Maharti, 40, Indonesia
“I would typically get orders to make around three pieces of ulos fabric each month. During the early months of COVID-19, fabric orders hit the bottom ground. In my neighbourhood, most of the women are housewives. When the pandemic came and their husbands [started] losing their jobs, it hit the family hard.
In these challenging times, knowing I can help my husband generate income for our family is special to me. The younger generation nowadays has a little interest in what I do, so this ulos weaving technique is facing the threat of extinction. I hope that I can pass on what I know to my daughter.”
Diana, 18, Nicaragua
“Because of my lupus, I’m no longer allowed to spend too much time with my friends or my extended family. I have to stay home. I have started to value the time I get with my siblings and my mother, as well as the phone calls from relatives.
While there are talks of a vaccine, we don’t know when that vaccine will come to Nicaragua due to the country’s situation. The effects of the socio-political unrest of 2018 can still be felt today.
I want to be able to stand on my own two feet. Despite not being able to run, I know my imagination can take me further than I could ever imagine, and I trust that the Lord will be with me throughout it all.”
Ashlea, 34, United States
“If I had to choose one word to describe women, I’d choose ‘stubborn’. ‘Stubborn’ gets a bad rap, but [I mean] the stubborn resilience where you’re just going to get things done. Women just get stuff done.
I believe we can challenge our society to change in a way that positively benefits women through our particular sphere of influence. I’m a mom and a teacher. That’s my sphere of influence. I will be able to influence my daughter to be a strong woman. I will influence my son and teach him how to respect women and to not have a negative bias towards women.”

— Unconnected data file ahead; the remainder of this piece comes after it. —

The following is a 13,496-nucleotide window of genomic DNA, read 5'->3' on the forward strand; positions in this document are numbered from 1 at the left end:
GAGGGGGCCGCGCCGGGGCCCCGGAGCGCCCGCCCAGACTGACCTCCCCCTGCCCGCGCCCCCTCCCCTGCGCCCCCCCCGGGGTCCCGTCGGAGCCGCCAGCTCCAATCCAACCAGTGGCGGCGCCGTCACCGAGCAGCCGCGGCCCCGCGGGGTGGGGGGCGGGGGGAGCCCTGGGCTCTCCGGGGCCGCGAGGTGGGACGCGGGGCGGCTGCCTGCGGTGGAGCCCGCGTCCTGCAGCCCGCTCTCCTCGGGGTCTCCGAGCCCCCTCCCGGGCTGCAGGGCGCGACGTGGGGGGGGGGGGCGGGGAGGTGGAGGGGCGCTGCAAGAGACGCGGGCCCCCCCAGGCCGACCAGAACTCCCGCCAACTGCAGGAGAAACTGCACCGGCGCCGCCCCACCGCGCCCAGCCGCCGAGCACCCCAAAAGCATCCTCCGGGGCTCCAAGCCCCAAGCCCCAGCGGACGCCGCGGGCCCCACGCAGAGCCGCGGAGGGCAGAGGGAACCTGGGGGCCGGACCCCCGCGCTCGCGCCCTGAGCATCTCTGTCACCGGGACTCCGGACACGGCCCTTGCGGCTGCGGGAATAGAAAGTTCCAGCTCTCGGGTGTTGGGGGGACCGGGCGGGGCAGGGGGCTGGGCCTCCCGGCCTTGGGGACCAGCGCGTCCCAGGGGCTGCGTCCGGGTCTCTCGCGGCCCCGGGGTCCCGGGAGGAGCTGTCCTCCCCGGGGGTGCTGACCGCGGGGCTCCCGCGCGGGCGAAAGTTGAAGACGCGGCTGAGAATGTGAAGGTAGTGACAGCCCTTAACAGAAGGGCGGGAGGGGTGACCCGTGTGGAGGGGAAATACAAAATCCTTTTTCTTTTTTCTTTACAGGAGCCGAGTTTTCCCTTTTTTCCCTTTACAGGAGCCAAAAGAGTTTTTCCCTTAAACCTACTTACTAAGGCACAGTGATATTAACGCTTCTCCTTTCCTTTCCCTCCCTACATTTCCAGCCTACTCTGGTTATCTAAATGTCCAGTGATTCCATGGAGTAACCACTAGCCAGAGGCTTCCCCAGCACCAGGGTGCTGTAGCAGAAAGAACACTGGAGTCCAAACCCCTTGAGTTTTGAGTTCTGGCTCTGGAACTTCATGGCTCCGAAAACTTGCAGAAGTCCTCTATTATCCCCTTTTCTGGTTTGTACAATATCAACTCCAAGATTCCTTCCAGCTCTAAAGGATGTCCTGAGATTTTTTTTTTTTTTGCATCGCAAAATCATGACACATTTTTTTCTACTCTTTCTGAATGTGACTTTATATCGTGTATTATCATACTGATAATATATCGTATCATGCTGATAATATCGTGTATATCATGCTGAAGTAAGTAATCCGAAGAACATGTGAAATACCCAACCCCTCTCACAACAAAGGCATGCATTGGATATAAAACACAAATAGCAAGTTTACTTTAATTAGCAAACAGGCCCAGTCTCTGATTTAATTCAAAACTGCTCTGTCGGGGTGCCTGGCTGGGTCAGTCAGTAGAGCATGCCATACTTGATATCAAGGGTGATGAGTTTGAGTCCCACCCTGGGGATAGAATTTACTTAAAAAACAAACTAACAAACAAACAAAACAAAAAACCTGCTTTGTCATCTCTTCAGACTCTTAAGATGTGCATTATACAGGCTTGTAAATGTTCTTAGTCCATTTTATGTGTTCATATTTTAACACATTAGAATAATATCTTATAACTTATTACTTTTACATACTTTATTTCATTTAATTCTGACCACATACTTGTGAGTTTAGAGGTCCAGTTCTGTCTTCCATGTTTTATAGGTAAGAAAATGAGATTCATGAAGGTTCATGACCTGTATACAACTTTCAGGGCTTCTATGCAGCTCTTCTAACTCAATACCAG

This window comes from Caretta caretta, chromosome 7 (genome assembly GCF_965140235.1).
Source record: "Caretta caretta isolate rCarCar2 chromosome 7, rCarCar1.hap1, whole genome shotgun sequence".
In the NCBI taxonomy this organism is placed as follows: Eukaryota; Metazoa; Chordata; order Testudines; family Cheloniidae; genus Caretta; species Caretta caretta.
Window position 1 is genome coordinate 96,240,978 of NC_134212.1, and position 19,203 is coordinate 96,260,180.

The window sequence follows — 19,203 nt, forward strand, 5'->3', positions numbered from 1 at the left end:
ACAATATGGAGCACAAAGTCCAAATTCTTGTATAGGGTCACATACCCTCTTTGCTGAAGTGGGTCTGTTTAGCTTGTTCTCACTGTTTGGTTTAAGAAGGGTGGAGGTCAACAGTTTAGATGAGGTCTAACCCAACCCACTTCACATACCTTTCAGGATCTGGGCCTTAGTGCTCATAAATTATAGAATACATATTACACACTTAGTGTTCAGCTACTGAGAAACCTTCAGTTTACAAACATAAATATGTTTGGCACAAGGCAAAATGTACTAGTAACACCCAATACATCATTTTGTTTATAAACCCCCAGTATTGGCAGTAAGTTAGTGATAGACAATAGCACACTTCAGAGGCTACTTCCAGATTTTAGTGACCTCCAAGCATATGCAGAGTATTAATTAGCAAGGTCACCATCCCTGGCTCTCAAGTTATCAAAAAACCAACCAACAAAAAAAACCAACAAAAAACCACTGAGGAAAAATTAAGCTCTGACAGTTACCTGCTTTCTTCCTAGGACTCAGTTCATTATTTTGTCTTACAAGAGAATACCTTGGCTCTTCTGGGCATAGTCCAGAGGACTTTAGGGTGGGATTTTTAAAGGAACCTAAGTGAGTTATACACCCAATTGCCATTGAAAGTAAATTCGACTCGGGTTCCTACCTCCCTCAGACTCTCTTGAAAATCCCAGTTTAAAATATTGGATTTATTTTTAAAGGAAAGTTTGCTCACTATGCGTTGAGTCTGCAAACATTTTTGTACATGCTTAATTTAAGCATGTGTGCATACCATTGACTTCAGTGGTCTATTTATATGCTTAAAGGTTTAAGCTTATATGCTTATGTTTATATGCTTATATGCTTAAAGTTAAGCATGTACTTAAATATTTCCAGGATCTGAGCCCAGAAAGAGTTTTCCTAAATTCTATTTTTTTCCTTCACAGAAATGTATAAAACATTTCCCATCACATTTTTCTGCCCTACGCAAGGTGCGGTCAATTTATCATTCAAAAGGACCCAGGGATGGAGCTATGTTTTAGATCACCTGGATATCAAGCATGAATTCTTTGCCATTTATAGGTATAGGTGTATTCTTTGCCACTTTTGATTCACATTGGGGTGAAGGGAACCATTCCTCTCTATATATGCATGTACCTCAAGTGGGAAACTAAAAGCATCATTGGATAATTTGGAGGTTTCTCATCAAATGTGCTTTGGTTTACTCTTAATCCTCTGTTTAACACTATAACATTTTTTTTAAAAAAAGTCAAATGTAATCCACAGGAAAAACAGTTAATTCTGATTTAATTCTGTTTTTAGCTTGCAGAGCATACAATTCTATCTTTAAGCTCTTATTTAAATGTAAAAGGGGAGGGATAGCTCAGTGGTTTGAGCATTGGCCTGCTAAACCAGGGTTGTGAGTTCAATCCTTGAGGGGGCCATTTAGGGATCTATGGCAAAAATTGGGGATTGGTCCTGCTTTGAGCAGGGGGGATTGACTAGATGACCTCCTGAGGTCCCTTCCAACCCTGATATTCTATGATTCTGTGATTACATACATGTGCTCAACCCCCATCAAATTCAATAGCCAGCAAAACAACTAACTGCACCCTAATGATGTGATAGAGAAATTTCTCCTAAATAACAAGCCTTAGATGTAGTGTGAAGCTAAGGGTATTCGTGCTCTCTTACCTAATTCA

Yhovana, 33, Bolivia
“When the pandemic hit, I had practically nothing: no supplies or milk for my children. They hadn’t paid my husband at work and then they fired him. In the first days of the pandemic, we didn’t have food. Our breakfast was water with cinnamon.
I decided to help out on a pig farm. We received chicken guts to feed the pigs. So, I collected the nicer intestines to bring them home to my children, to cook and eat. Thanks to the Lord, the church supported me at the right moment. When we didn’t have anything to eat, they came with a big chicken, and we ate meat for the first time in a long time.
I have seen that God always provides and helps us. We move ahead with God’s help.”
Beatrice, 33, Burkina Faso
“Women face a lot of issues in my community. There are no formal jobs for women—they must stay at home or run small businesses to support their families. I am very lucky to have the opportunity [through Compassion] to know how to weave and make local fabric. I praise God that my life has a purpose since I am more productive.
Before COVID-19, my husband used to come back late from work in the evening and the kids used to go to bed without seeing their father. But during quarantine, we had more time together as a family. That is something positive that has come from the crisis.”
Lara, 41, Australia
“It was easy to become fearful when we heard about COVID-19. I had to spend time with God and trust His promises and His word. Joy is more than emotion. Joy is a choice. I think joy is a result of choosing to trust in the goodness of God’s character. Joy isn’t dependent on the circumstances or situation. I think joy is a gift and we can also choose to give it away.”
To mark International Women’s Day, Compassion Canada’s Allison Alley and Compassion Australia’s Clare Steele hosted a conversation on Facebook Live.
Words by Zoe Noakes, Compassion International.